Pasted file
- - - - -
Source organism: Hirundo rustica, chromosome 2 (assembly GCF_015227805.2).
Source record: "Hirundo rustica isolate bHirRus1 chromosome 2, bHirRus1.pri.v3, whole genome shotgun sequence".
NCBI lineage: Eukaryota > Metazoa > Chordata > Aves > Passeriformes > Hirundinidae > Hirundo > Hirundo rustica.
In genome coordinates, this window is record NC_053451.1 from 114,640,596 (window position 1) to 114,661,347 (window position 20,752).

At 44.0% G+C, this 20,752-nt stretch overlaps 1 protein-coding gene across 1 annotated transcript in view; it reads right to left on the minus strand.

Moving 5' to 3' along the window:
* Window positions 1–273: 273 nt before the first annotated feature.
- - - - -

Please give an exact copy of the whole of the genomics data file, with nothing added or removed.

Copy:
Source organism: Hirundo rustica, chromosome 2 (assembly GCF_015227805.2).
Source record: "Hirundo rustica isolate bHirRus1 chromosome 2, bHirRus1.pri.v3, whole genome shotgun sequence".
NCBI lineage: Eukaryota > Metazoa > Chordata > Aves > Passeriformes > Hirundinidae > Hirundo > Hirundo rustica.
In genome coordinates, this window is record NC_053451.1 from 114,640,596 (window position 1) to 114,661,347 (window position 20,752).

At 44.0% G+C, this 20,752-nt stretch overlaps 1 protein-coding gene across 1 annotated transcript in view; it reads right to left on the minus strand.

Moving 5' to 3' along the window:
* Window positions 1–273: 273 nt before the first annotated feature.